Atopic dermatitis significantly impacts adults, AAD presenter reports

 

Jonathan Silverberg
Jonathan I. Silverberg

While atopic dermatitis is commonly diagnosed in infancy and early childhood, it can have a profound impact on adult patients, according to a presentation at the American Academy of Dermatology Summer Meeting in New York.

“Adult eczema patients may have dealt with their symptoms for their entire lives, which can be draining, or they may experience symptoms for the first time as adults, which can be a difficult adjustment,” Jonathan I. Silverberg, MD, PhD, MPH, FAAD, an assistant professor at Northwestern University Feinberg School of Medicine and director of the Northwestern Medicine Multidisciplinary Eczema Center in Chicago, stated in a news release. “Either way, this condition can take a real toll on them.”

According to Silverberg, who presented a session titled, “Atopic dermatitis in adults: not just big kids,” atopic dermatitis (AD) affects about half as many adults as it does children, and the prevalence in adults may be increasing, reflecting a recent increase the condition overall.

Silverberg reported that AD can have a significant impact on adults’ quality of life, making everyday tasks and routine activities difficult, affect work attendance and performance, disrupt sleep and contribute to anxiety and depression.

Additionally, patients might face stigma, especially when AD is in visible locations.

AD treatment may include moisturizers, topical steroids, phototherapy or systemic medications, and the FDA has approved two new treatment options for atopic dermatitis – an anti-inflammatory topical medication for mild to moderate AD and an injectable systemic drug for moderate-to-sever AD, Silverberg reported.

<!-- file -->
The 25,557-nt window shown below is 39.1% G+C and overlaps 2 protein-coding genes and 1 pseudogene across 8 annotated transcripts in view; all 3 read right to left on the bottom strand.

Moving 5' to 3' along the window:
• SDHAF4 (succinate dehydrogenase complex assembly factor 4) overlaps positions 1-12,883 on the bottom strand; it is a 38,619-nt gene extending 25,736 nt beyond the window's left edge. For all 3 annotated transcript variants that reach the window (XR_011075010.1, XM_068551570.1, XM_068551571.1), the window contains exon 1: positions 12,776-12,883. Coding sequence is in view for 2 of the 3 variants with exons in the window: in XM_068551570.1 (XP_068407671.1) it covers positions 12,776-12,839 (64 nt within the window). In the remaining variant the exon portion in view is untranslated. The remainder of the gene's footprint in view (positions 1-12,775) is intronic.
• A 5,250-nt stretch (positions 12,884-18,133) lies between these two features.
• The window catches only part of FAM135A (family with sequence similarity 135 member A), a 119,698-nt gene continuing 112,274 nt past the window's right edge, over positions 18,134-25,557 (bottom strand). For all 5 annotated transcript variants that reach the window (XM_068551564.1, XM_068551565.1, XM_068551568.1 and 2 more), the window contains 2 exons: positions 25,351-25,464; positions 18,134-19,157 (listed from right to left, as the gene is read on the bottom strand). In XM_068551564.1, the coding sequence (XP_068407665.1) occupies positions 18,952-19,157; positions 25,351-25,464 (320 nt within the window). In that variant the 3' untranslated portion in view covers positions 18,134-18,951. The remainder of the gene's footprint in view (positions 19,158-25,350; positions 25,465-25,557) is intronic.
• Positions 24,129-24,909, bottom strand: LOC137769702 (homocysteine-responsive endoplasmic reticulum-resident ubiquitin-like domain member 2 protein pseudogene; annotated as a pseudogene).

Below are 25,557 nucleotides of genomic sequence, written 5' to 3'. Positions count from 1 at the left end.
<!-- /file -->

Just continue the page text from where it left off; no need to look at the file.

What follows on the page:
“This is an exciting time that offers a lot of hope and promise for people with eczema, both children and adults,” he stated in the release.

 

Reference: www.aad.org

Silverberg JI. FRM F008. Atopic dermatitis in adults: not just big kids. Presented at: American Academy of Dermatology Summer Meeting; July 28-30, New York.

Disclosure: Silverberg reports financial ties with AbbVie, Anacor Pharmaceuticals, Celgene Corporation, Eli Lilly and Company, Galderma Research & Development, LLC, GlaxoSmithKline, Hoffman-La Roche Ltd., Medimmune, Procter & Gamble Company, PuriCore and Regeneron.

 

Jonathan Silverberg
Jonathan I. Silverberg

While atopic dermatitis is commonly diagnosed in infancy and early childhood, it can have a profound impact on adult patients, according to a presentation at the American Academy of Dermatology Summer Meeting in New York.

“Adult eczema patients may have dealt with their symptoms for their entire lives, which can be draining, or they may experience symptoms for the first time as adults, which can be a difficult adjustment,” Jonathan I. Silverberg, MD, PhD, MPH, FAAD, an assistant professor at Northwestern University Feinberg School of Medicine and director of the Northwestern Medicine Multidisciplinary Eczema Center in Chicago, stated in a news release. “Either way, this condition can take a real toll on them.”

According to Silverberg, who presented a session titled, “Atopic dermatitis in adults: not just big kids,” atopic dermatitis (AD) affects about half as many adults as it does children, and the prevalence in adults may be increasing, reflecting a recent increase the condition overall.

Silverberg reported that AD can have a significant impact on adults’ quality of life, making everyday tasks and routine activities difficult, affect work attendance and performance, disrupt sleep and contribute to anxiety and depression.

Additionally, patients might face stigma, especially when AD is in visible locations.

AD treatment may include moisturizers, topical steroids, phototherapy or systemic medications, and the FDA has approved two new treatment options for atopic dermatitis – an anti-inflammatory topical medication for mild to moderate AD and an injectable systemic drug for moderate-to-sever AD, Silverberg reported.

“This is an exciting time that offers a lot of hope and promise for people with eczema, both children and adults,” he stated in the release.

 

Reference: www.aad.org

Silverberg JI. FRM F008. Atopic dermatitis in adults: not just big kids. Presented at: American Academy of Dermatology Summer Meeting; July 28-30, New York.

Disclosure: Silverberg reports financial ties with AbbVie, Anacor Pharmaceuticals, Celgene Corporation, Eli Lilly and Company, Galderma Research & Development, LLC, GlaxoSmithKline, Hoffman-La Roche Ltd., Medimmune, Procter & Gamble Company, PuriCore and Regeneron.